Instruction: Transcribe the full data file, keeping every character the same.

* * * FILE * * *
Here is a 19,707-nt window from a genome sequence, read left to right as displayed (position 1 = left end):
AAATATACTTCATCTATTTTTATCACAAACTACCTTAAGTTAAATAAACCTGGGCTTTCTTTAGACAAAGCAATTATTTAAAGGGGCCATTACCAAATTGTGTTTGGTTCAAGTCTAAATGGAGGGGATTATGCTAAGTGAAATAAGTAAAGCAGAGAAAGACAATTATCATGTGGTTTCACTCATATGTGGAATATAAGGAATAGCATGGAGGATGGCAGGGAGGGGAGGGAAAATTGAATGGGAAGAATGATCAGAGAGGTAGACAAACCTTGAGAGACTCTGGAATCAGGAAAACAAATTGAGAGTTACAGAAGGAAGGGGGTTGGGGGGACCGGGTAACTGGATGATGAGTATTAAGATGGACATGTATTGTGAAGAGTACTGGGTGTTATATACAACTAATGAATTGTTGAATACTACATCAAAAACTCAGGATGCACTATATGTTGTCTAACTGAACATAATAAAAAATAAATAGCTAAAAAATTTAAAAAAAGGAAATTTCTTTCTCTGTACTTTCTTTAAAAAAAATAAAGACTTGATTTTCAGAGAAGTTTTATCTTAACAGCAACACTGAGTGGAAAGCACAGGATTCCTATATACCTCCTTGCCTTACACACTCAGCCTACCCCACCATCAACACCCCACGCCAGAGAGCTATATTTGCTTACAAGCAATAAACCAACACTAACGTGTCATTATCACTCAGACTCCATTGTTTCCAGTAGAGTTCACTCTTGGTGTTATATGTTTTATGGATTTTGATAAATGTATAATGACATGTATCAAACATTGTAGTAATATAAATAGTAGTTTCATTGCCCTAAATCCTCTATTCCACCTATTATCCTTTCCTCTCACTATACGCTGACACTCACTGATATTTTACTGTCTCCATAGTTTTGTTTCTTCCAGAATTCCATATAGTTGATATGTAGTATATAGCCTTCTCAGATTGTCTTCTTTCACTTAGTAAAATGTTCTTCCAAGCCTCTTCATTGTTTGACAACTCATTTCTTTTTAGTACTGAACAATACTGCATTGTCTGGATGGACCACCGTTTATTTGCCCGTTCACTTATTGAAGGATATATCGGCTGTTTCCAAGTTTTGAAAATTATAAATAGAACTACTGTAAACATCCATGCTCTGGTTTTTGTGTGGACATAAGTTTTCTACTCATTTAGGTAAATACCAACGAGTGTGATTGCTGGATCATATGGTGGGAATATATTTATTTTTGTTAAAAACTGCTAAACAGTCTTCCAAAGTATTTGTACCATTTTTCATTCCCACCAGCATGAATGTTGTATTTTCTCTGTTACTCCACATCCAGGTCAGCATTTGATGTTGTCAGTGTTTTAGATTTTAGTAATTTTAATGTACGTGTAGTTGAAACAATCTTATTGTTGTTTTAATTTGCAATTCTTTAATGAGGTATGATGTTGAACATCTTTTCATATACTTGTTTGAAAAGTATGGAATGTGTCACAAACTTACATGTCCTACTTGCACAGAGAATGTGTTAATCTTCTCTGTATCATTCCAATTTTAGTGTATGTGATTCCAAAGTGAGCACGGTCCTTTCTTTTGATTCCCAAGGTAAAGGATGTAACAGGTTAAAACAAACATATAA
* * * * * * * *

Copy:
Here is a 19,707-nt window from a genome sequence, read left to right as displayed (position 1 = left end):
AAATATACTTCATCTATTTTTATCACAAACTACCTTAAGTTAAATAAACCTGGGCTTTCTTTAGACAAAGCAATTATTTAAAGGGGCCATTACCAAATTGTGTTTGGTTCAAGTCTAAATGGAGGGGATTATGCTAAGTGAAATAAGTAAAGCAGAGAAAGACAATTATCATGTGGTTTCACTCATATGTGGAATATAAGGAATAGCATGGAGGATGGCAGGGAGGGGAGGGAAAATTGAATGGGAAGAATGATCAGAGAGGTAGACAAACCTTGAGAGACTCTGGAATCAGGAAAACAAATTGAGAGTTACAGAAGGAAGGGGGTTGGGGGGACCGGGTAACTGGATGATGAGTATTAAGATGGACATGTATTGTGAAGAGTACTGGGTGTTATATACAACTAATGAATTGTTGAATACTACATCAAAAACTCAGGATGCACTATATGTTGTCTAACTGAACATAATAAAAAATAAATAGCTAAAAAATTTAAAAAAAGGAAATTTCTTTCTCTGTACTTTCTTTAAAAAAAATAAAGACTTGATTTTCAGAGAAGTTTTATCTTAACAGCAACACTGAGTGGAAAGCACAGGATTCCTATATACCTCCTTGCCTTACACACTCAGCCTACCCCACCATCAACACCCCACGCCAGAGAGCTATATTTGCTTACAAGCAATAAACCAACACTAACGTGTCATTATCACTCAGACTCCATTGTTTCCAGTAGAGTTCACTCTTGGTGTTATATGTTTTATGGATTTTGATAAATGTATAATGACATGTATCAAACATTGTAGTAATATAAATAGTAGTTTCATTGCCCTAAATCCTCTATTCCACCTATTATCCTTTCCTCTCACTATACGCTGACACTCACTGATATTTTACTGTCTCCATAGTTTTGTTTCTTCCAGAATTCCATATAGTTGATATGTAGTATATAGCCTTCTCAGATTGTCTTCTTTCACTTAGTAAAATGTTCTTCCAAGCCTCTTCATTGTTTGACAACTCATTTCTTTTTAGTACTGAACAATACTGCATTGTCTGGATGGACCACCGTTTATTTGCCCGTTCACTTATTGAAGGATATATCGGCTGTTTCCAAGTTTTGAAAATTATAAATAGAACTACTGTAAACATCCATGCTCTGGTTTTTGTGTGGACATAAGTTTTCTACTCATTTAGGTAAATACCAACGAGTGTGATTGCTGGATCATATGGTGGGAATATATTTATTTTTGTTAAAAACTGCTAAACAGTCTTCCAAAGTATTTGTACCATTTTTCATTCCCACCAGCATGAATGTTGTATTTTCTCTGTTACTCCACATCCAGGTCAGCATTTGATGTTGTCAGTGTTTTAGATTTTAGTAATTTTAATGTACGTGTAGTTGAAACAATCTTATTGTTGTTTTAATTTGCAATTCTTTAATGAGGTATGATGTTGAACATCTTTTCATATACTTGTTTGAAAAGTATGGAATGTGTCACAAACTTACATGTCCTACTTGCACAGAGAATGTGTTAATCTTCTCTGTATCATTCCAATTTTAGTGTATGTGATTCCAAAGTGAGCACGGTCCTTTCTTTTGATTCCCAAGGTAAAGGATGTAACAGGTTAAAACAAACATATAA